Army Periodic Health Assessment pilot program instituted for demobilizing 53rd IBCT
December 18, 2010
FORT STEWART, Ga. - The Army has initiated a pilot program intended to improve and transform the way it meets the healthcare needs of Soldiers, ensuring they reach maximum medical readiness to support future deployments.
Soldiers from the first three groups of the 53rd Infantry Brigade Combat Team, returning from Operation Iraqi Freedom, were chosen to be part of the new program, which will provide a Periodic Health Assessment during their demobilization at Fort Stewart, Ga. Previously the PHA has been conducted at a unit's home station.
Typically demobilizing Soldiers interact with the medical staff on their medical processing day at the Soldier Readiness Processing site. Primary care providers review the Post-Deployment Health Assessments and refer Soldiers as on a case-by-case basis for other services. The demobilizing Soldiers are then still responsible for completing the annual PHA requirement.
"The Soldiers in the pilot program received their annual PHA during the demobilization process," said Col. Paul R. Cordts, commander/chief executive officer, Winn Army Community Hospital. "For the majority of Soldiers, this consisted of the addition of a few further questions and additional screening of medical records. For those over 40, additional tests, including an electrocardiogram and a cholesterol screening were needed if the last test was done more than five years ago."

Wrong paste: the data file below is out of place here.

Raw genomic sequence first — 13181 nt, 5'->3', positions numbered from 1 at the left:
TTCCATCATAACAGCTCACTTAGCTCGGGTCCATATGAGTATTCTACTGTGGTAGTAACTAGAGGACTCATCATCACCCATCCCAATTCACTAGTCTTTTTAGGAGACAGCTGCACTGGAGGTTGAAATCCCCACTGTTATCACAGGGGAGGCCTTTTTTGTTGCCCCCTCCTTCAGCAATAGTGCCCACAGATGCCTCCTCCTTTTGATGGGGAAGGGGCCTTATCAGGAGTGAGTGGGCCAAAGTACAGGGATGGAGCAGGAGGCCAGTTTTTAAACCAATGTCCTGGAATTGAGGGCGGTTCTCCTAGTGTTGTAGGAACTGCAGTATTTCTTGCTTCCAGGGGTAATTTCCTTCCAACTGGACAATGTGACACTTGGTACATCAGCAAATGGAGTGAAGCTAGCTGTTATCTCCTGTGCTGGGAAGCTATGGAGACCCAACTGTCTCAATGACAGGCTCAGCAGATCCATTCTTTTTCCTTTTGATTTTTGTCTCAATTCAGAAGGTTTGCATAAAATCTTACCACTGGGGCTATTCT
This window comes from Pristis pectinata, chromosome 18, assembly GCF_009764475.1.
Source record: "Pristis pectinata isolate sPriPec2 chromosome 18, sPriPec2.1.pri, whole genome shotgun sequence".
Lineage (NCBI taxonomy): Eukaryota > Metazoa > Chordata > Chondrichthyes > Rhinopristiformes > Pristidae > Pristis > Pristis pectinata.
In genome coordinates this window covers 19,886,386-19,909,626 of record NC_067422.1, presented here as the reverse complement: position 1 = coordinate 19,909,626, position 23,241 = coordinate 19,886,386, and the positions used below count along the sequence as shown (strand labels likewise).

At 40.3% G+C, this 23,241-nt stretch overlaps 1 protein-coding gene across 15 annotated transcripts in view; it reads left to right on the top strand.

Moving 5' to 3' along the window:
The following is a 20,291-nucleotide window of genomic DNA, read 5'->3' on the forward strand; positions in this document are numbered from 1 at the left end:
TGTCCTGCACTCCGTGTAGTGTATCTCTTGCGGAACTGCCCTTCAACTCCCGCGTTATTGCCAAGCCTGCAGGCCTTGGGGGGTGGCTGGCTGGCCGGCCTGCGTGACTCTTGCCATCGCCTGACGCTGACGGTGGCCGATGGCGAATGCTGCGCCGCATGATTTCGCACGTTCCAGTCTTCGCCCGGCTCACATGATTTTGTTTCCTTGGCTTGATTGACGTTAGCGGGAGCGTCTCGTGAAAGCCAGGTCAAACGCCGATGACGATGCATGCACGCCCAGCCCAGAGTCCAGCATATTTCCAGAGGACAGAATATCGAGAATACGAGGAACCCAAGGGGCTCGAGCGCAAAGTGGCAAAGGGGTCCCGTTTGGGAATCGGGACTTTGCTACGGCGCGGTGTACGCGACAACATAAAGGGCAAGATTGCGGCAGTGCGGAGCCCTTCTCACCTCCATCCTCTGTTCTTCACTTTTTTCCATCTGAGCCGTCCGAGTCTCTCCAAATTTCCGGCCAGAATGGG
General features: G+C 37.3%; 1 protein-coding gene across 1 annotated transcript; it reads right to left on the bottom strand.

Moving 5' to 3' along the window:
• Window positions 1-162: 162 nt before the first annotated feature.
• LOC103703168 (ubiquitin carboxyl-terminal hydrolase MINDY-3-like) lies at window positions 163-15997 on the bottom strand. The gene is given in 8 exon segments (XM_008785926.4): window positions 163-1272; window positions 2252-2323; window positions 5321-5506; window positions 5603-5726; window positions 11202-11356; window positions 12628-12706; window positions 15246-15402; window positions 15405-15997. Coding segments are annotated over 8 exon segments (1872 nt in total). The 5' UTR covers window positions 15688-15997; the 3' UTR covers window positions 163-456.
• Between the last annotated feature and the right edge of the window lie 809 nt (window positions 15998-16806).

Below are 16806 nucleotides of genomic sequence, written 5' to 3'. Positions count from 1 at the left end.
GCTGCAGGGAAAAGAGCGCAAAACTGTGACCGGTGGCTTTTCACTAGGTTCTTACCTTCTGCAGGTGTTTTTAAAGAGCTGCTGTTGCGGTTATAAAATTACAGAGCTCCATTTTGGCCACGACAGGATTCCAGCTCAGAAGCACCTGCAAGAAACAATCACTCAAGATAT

"The Army places a high emphasis on the medical readiness of our Soldiers," said Cordts. "Providing the PHA during demobilization process could save time and resources, and allow for a more medically-ready National Guard Force."
Cordts said there would be a formal after-action report documenting the process of the pilot group and that information would be collected and submitted to the Army.
"Our main focus for providing the PHA pilot program during the 53rd IBCT demobilization was to gather data," said Col. Robert A. Warburg, 188th Infantry Brigade commander. "The overall focus for the demobilization remains on meeting our standard of focused Soldier care for all our Citizen-Soldiers."
"Providing a PHA to the groups in the pilot program allowed us to reset those Soldiers and make them eligible for schools and state active-duty missions," said Col. Todd R. Chace, state surgeon, Florida National Guard.
Florida's largest National Guard unit, the 53rd "Gator Brigade," with approximately 2,500 Soldiers, served nine months in Kuwait and Iraq under Operation Iraqi Freedom during the drawdown of U.S. forces in Iraq. The 188th Infantry Brigade, Winn Army Community Hospital and the demobilization team at Fort Stewart are set to make the 53rd's transition back to the states as seamless as possible.